I saw Titanic the Musical last night. (SPOILER ALERT if you plan to watch the movie.) We all know the ship sank in the end, so no surprise here. However, the theatrical adaptation of the story made me realize that what happened with the Titanic is what happens in many entrepreneurial projects. There are three key players: the owner (the money guy), the engineer (the designer of the ship), and the project manager (the captain). The stakeholders are at different levels (first class, second class, and third class passengers). The owner hangs out with the first class, promises speed to delivery (reach the designation before lunchtime), and instructs the captain to do so in front of the first class stakeholders. The captain, under pressure, pushes the workers and ignores the multiple warnings of an iceberg ahead. He trusts his instincts. The engineer is egoistic and believes his design is 100% error-free. The Titanic hits the iceberg. The lifeboats are closer to the first class by design, so the first to take boats are the first class, followed by the second class. The third class is left behind, except for one that kept hanging around the upper class. The owner saves himself and jumps into a lifeboat that remains mostly empty. That boat could have saved many of the third class. While the ship is sinking, the engineer reflects on his design and finds the error, but it is too late now. The captain blames himself, and so does the co-captain. The captain, the engineer, a senior first-class couple, all the workers, and the third class drown. The owner and the rest of the first and second class are safe. Isn’t this typical of technology unicorns? The owner survives, and the first and second-class stakeholders usually stay, but the third-class stakeholders and the workers are generally the victims of products and businesses going bad. #projectmanagement #enterpreneurship #product LinkedIn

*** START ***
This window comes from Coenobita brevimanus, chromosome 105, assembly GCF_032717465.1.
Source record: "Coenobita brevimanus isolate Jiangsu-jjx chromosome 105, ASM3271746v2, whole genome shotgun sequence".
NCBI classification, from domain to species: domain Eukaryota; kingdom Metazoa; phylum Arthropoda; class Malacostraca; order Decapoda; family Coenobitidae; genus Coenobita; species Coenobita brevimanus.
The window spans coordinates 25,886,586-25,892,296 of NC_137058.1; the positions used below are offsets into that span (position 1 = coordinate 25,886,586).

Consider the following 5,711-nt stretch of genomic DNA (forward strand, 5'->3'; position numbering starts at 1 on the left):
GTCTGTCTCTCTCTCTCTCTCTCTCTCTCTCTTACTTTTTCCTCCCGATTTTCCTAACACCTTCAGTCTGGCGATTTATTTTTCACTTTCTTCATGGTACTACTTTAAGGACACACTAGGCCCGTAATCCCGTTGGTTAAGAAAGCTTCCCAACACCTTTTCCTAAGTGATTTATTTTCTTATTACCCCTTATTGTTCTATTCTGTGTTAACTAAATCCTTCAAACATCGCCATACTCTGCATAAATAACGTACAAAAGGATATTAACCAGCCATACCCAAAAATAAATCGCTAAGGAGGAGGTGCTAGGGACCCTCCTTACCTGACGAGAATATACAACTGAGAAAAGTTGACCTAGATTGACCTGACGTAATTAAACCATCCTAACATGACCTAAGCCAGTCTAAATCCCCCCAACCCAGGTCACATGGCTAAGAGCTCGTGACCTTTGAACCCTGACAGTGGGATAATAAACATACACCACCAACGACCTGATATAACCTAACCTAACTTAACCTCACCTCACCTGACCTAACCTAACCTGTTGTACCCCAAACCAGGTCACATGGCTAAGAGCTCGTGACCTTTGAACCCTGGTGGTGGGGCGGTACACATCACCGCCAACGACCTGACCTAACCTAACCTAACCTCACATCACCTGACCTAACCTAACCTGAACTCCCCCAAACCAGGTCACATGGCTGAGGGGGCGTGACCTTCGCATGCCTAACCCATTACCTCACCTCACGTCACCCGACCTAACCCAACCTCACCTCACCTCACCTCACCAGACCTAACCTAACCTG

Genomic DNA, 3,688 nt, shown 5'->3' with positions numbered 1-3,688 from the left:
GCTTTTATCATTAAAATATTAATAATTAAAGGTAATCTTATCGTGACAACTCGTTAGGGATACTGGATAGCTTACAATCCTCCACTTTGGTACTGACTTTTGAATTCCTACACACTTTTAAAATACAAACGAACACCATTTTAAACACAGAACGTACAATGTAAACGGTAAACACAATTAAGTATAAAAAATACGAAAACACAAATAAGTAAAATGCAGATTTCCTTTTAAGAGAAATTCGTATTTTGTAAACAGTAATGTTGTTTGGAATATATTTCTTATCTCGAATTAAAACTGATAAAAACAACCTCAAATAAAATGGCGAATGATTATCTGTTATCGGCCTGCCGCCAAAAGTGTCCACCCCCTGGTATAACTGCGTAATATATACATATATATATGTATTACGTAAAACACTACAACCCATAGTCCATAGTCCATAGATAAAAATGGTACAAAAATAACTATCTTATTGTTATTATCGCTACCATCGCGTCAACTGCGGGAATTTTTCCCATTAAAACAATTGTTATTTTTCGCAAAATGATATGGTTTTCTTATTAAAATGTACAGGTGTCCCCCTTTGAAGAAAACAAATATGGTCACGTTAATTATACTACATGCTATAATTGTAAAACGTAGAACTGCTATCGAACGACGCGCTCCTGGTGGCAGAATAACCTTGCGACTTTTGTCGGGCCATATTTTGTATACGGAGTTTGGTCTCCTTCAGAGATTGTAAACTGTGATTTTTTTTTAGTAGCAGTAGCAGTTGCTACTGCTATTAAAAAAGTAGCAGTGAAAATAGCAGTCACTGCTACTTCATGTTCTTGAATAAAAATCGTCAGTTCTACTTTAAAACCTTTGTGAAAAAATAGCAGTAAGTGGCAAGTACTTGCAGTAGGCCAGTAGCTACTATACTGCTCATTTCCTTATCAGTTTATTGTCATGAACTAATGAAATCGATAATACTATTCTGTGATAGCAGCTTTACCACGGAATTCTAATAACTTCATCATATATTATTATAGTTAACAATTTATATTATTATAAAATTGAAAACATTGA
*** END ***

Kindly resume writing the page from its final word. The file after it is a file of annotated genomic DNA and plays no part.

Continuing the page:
VIM Keys H, J, K, and L

For the “VIM” editor fanatics (me, one of them), do you know why the keys, H, J, K, and L were used for left, down, up, and right, respectively? The creator of VI was using the ADM-3A, a 1976 computer terminal that had the arrow keys associated with the keys mentioned. You can see this in the photo below. Also, do you know that “VIM” was not a modified version of the 1979 “VI” editor but the 1987 VI clone for the Atari, called “Stevie?” The original VI editor was based on the 1976 “ED” editor that was owned by AT&T and required an AT&T license. To get around that, the creator of Stevie built a complete replica of VI without using any of the original VI code and made it open-source. Based on Stevie, “VIM” was later developed. (Reference: #computerhistory #tech LinkedIn


I left Verizon in 2017. On my last day, I visited its in-house museum and took pictures of their vintage phones. Those phones have brought people worldwide closer and ever more connected. Lovers, families, journalists, businesses, and everyone would use them to communicate. We no longer use such devices, but it won’t hurt to remember their significance to society now and then. Thanks, Verizon, AT&T, the Bell companies, and all the telecom companies worldwide. #communication #technology #tech LinkedIn

The Abacus and the Analog Computer

How far we have come. The lady in the photo, taken in 1956, is holding an abacus in front of an analog computer. The abacus is a calculating device dating to as early as 2700 BC (4723 years ago). The analog computer dates back nearly 70 years. Both are now primitive compared to what we have today. We now have every technology device out there, on the cloud, in our pockets, brains, bodies, and mother nature, but we still need more. #technology #innovation #ai #automation #computerhistory LinkedIn


In the seventies, I advised my parents on what to do with me as a child using every human sense in my power because I wanted to play video games. In the eighties, I advised my friends what to do with their home computers even before I had my own. In the nineties, I advised small businesses on personal computers before I had my own. In the millennium, I advised companies on website development and hosting before I had my own. In the decades that followed, I advised enterprise colleagues on product solutions before leaving to start my own. Now, I advise parents, friends, small businesses, and enterprises on #AI. I guess what comes next is my kids telling me, “Hey, Dad. Let me advise you with ….” Until then, feel free to seek my advice about #ai at INFOCOM AI because my experience is an aggregate of everything about computers from the past to the present, at least before the kids take over. LinkedIn